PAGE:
Late in January, I was perusing the “upcoming releases” on a major book-selling website, and came across the title A Red Herring Without Mustard, a murder mystery with an 11-year old detective. It just had to be looked into. I quickly discovered this was actually the third book in a series about the incorrigible Flavia DeLuce.
I immediately noted the author’s name and the title of the other books, and added them to my “to-be-read” list. The next day, I get an invite to the February book club meeting which read:
The Sweetness at The Bottom of the Pie
So, everyone was wishing there was a lighter read on the list, and I happened to have this one in my purse. Gina called quorum and so here we are. The opening drew me in and I am quite enjoying this little murder mystery so far…
I missed book club because of a family event, and still they picked the one book I just decided I had to read. Serendipitous, no?
This was a fun book to read. Flavia is a perfect heroine. I was always wondering what she was going to do next. There has not been such a precocious young girl in fiction since Anne Shirley. I cheered for her, I felt for her, I wished she would stop getting herself into such ridiculous situations. But I did love reading about her.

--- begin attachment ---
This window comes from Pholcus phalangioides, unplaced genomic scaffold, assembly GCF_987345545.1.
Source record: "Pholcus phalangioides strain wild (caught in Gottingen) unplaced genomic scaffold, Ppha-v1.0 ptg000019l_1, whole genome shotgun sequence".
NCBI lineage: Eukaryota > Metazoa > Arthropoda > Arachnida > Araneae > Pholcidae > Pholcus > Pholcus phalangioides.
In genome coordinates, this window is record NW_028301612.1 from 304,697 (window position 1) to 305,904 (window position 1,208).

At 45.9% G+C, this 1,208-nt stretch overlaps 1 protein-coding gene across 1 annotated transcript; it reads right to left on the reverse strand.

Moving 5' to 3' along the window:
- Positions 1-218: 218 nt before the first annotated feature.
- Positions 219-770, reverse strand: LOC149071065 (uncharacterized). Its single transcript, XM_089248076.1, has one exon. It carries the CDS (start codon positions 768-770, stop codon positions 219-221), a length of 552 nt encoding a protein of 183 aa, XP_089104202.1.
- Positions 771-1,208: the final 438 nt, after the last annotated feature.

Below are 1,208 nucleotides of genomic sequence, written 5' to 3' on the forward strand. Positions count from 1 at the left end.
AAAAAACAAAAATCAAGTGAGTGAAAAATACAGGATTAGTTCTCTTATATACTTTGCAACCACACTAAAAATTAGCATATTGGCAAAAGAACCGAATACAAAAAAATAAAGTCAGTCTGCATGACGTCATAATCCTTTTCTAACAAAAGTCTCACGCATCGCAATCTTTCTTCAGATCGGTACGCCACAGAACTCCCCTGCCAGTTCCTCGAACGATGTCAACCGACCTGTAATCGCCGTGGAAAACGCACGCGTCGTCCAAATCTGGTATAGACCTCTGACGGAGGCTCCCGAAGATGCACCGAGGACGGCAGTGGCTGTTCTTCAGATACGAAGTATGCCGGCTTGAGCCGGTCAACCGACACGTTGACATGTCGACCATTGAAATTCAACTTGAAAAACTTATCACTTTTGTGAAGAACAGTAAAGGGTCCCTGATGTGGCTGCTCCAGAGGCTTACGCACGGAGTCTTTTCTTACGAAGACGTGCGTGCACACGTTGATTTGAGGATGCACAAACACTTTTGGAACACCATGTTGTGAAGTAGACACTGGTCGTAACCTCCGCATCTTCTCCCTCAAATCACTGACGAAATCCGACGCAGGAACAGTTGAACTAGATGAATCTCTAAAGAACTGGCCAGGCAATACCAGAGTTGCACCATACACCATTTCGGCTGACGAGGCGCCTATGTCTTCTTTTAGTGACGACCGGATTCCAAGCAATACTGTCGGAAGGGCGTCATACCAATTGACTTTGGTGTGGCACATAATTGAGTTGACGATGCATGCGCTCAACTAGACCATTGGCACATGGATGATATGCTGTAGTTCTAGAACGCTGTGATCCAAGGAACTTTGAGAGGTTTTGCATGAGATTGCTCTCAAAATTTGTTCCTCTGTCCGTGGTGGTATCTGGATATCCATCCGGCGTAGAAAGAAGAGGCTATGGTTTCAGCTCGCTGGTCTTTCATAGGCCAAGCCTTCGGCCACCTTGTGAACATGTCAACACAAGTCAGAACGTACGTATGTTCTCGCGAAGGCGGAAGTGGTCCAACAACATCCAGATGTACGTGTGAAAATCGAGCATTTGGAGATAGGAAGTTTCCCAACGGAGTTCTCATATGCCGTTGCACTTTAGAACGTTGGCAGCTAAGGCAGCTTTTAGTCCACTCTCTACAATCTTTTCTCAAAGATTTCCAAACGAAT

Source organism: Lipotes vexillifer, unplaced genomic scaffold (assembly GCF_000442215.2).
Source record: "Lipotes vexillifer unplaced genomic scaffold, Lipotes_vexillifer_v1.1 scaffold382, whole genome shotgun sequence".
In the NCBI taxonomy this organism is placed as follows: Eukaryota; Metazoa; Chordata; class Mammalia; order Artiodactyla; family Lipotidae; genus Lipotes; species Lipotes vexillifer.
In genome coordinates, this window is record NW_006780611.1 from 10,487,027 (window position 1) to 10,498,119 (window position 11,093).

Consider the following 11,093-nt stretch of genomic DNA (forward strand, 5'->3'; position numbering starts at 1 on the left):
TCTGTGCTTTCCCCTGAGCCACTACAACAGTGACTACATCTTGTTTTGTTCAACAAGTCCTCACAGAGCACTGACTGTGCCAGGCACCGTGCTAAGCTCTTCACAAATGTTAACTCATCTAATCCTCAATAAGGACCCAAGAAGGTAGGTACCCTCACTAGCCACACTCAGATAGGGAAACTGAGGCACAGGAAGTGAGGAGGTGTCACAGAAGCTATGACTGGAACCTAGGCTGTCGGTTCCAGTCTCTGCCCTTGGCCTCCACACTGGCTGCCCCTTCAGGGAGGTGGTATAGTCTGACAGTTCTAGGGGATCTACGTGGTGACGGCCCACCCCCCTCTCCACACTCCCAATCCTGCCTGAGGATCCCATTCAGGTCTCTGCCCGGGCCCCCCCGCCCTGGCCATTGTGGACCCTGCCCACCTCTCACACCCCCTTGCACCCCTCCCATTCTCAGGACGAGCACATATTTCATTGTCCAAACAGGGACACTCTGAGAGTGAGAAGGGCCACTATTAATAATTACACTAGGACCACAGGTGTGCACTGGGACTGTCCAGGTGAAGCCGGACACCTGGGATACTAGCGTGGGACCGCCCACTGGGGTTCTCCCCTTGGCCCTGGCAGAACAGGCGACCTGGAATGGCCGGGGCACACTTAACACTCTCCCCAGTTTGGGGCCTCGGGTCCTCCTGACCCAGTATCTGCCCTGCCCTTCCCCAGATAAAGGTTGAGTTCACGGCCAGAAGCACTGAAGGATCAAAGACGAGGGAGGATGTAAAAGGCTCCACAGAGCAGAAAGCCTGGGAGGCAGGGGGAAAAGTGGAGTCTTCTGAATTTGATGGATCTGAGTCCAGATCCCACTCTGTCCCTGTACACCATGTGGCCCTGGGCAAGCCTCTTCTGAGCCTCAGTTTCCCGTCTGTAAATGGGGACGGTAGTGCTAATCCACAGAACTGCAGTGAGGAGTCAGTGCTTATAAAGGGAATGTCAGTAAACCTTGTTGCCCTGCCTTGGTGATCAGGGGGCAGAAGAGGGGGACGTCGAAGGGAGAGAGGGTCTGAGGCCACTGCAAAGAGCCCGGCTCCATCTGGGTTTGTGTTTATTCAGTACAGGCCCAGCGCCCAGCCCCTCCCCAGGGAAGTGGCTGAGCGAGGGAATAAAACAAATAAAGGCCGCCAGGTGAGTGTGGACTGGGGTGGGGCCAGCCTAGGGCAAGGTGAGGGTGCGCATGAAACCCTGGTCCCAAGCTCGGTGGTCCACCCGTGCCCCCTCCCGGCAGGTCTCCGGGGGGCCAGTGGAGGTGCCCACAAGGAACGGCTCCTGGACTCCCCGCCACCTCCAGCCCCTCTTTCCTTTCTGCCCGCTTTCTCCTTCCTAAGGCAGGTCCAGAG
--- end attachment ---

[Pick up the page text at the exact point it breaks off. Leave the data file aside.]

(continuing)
While the amusing thoughts and deductions of the heroine kept me reading, I just didn’t get into the story, or the style. It is written about an 11-year-old, but it is not a children’s, or even young adult book. The grammar and vocabulary didn’t seem to match the plot. Also, the family relationships were just not believable. I know he was going for overly exaggerated discord between the sisters, and the stereotypical emotionally distant father, but they were all so cold, it was hard to root for anyone.
I am intrigued enough by Flavia, and glimpses into her father’s character that I will likely read more. I’ve been trying to get back into mystery reads, which I used to love, and maybe this is the series I need to get that started.